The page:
The Post-Journal

Sundays With Coach & The Birth Of A Local Triathlon

Something quite amazing has been happening at the Turner Community Center swimming pool every Sunday at 7 a.m.

It started quite unassumingly in November 2010. My husband and I had just relocated to the Bemus Point area from Warren, Pa. I had inquired about improving my swim technique as I participate in triathlons, and wanted to race better, faster.

Anyway, my chiropractor in Warren, a Jamestown native, Dr. David Brook, said he would speak to his former high school coach, Bill Rollinger, and let me know. Just days later, David called to tell me, "Coach Rollinger is waiting for your call.'' So, I called, and it was agreed to meet at Turner for swim training.

Former Jamestown High School swim coach Bill Rollinger is also a Chautauqua Sports Hall of Fame inductee.
Former Jamestown High School swim coach Bill Rollinger is also a Chautauqua Sports Hall of Fame inductee.
Photo courtesy of Roy Newman

I was nervous, but put at ease quickly with Coach Bill's positive and encouraging style.

I didn't know I was being coached by a "Hall of Fame" coach and athlete, who continues to swim regularly. I didn't know he would become a dear friend and mentor. Then something else happened.

This other fellow began to show up. That would be Dr. Bob Berke, and there it was, I found another triathlete wanting to improve his swim!

Over the past two years others have joined our training group Karen and Mara, who are Master League swimmers; Roy, Pat, Amanda, Beverly and my husband Robert ("I'm not going to do that, I'm not a swimmer." He is now).

Most recently, Mike, Nancy, and Cheryl Burns have jumped in. There is something in the water at Turner on Sunday mornings. Ask the lifeguards, they know.

We have fun, we work hard.

We have a GREAT coach who continues to make a meaningful impact on his students. Just let me tell you a few of the "Rollingerisms" we have learned.

He starts us in the water with a bellowing, "Are we here to socialize or swim?"

"It isn't the first 100 yards you swim, it is the last ones of the day that make you stronger"

And he will be looking for our "rooster tails" that indicate a strong pull and spray (the tail) of water. He knows our goals and we know he cares about those goals. He recently sent out an e-message to me, "You can't put a limit on anything. The more you dream, the farther you get."

We are the Rollinger "Ducks" and actually have a mascot duckie that makes the rounds. It is given to the identified motivated swimmer of the morning.

It is highly competitive.

So, with this as a backdrop, last December 2011, I wanted to know what our swim group would think about creating and organizing a local Olympic distance triathlon to be held on Chautauqua Lake.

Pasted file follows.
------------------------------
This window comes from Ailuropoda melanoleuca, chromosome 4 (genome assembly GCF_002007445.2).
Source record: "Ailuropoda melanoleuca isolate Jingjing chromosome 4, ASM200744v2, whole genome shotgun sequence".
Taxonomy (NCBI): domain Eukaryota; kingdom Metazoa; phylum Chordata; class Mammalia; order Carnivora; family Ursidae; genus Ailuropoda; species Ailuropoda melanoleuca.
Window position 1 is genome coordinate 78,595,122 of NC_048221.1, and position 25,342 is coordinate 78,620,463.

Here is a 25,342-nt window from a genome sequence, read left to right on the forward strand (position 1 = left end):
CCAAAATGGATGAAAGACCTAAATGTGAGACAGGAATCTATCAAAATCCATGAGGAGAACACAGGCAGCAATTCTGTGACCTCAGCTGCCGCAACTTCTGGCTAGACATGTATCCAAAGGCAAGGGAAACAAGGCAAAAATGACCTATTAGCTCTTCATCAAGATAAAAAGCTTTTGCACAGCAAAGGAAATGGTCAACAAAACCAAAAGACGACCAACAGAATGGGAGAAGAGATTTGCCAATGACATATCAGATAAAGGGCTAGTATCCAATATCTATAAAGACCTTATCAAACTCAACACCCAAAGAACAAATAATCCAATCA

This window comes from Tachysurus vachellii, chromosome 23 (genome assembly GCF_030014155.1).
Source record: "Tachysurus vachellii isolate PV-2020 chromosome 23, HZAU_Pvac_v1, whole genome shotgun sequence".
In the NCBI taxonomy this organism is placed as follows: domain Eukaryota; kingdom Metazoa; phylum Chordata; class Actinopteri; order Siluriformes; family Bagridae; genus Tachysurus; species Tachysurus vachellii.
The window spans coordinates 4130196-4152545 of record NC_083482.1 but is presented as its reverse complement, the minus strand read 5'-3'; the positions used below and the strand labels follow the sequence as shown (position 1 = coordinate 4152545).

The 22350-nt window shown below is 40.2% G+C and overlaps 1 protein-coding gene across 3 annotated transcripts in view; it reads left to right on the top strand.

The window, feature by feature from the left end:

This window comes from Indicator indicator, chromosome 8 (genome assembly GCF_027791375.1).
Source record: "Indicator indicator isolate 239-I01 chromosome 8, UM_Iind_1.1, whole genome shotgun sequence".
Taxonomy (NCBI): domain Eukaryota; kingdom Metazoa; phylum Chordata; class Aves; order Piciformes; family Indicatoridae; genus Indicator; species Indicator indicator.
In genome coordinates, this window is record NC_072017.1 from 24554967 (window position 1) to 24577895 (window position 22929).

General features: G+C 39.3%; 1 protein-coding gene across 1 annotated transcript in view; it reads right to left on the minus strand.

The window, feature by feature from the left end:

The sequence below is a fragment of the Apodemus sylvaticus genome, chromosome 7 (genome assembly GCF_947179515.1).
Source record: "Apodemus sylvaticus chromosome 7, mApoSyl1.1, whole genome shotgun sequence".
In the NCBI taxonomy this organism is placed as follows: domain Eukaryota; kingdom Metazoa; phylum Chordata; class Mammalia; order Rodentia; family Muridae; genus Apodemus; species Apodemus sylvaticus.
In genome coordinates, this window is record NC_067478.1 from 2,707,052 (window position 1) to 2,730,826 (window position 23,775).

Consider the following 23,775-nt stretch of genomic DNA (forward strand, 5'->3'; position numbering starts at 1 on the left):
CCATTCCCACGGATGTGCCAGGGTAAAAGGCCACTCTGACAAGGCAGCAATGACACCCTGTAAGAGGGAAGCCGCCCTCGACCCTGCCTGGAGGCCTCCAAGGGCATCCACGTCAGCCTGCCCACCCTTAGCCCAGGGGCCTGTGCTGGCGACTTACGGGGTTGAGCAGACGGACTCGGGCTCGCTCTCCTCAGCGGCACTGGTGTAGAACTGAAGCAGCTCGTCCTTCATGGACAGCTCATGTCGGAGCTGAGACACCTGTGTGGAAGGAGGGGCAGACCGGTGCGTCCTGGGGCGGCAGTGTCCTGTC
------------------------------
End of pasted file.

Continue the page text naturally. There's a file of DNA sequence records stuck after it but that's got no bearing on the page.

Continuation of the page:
My very first triathlon was the Bemus Point Triathlon held in Bemus Point, back in the 1990s. All triathlons start with a swim, continue with the bike, and finish with a run.

Well, there was overwhelming interest and energy. Dr. Berke has also been involved with triathlon as a serious competitor and organizer, working with the previous Mayville Triathlon. Now, we are co- directors of this totally community-oriented, volunteer non-profit event.

There are no current triathlons held on Chautauqua Lake. We are going to change that.

On June 8, 2013 the Chautauqua Lake Triathlon Coalition will launch the inaugural Big FishOlympic distance triathlon, individual and relay triathlon, at Camp Onyahsa in Dewittville. The Olympic distance is a 1.5 K (.93-mile) swim, a 40K (24.8-mile) bike ride, and a 10K (6.2-mile) run to the finish.

This triathlon will benefit YMCA Camp Onyahsa, and be held there, so athletes and their families can see the amazing resource that the Y Camp offers. We have three grown sons who all attended Camp Onyahsa growing up, and we recognize the advantages the camp experience offers. Our oldest son, worked at camp as a counselor and assistant director all through high school and college. It was his second family. It is a joy to plan to give back, raise money, and be able to offer others that opportunity.

Back to Coach Rollinger. He is the swim coordinator for the triathlon. There is no messing around, because this triathlon is focused on safety. As this is being written, we have a solid foundation in place for the upcoming triathlon. We have start-up sponsorship from Univera Health Care, and United Refining Company. Our vision is to offer the best athletic experience possible in a safe and well- organized event. There has been enthusiastic response from emergency personal, spearheaded by Capt. Darryl Braley of the Chautauqua County Sheriff's Office, with Dewittville and race-area fire departments.

Our hope, as we solicit sponsorship, is that businesses will seek us out, as a great venue to get their business behind.

Put this date on the calendar, Saturday, June 8 , 2013, 8 a.m.

Check out our website, and start training to race it solo, or as a team effort.

It is all about relationships. The Big Fish Triathlon is a creation formed from those Sunday morning friendships and hard work. It underlines the importance of real-time effort and vision towards a common goal. We want to offer others what we have on Sunday mornings, a focus on the importance of physical training in an atmosphere of fun and friendship.

The last two years have provided great opportunity for growing into our new community, establishing great friendships, and having the privilege to pay it forward, and for that we are very thankful.

Thanks, Coach Rollinger. It all started one early Sunday morning in November.

The additional financial assistance of the community is critical to the success of the Chautauqua Sports Hall of Fame.
We gratefully acknowledge these individuals and organizations for their generous support.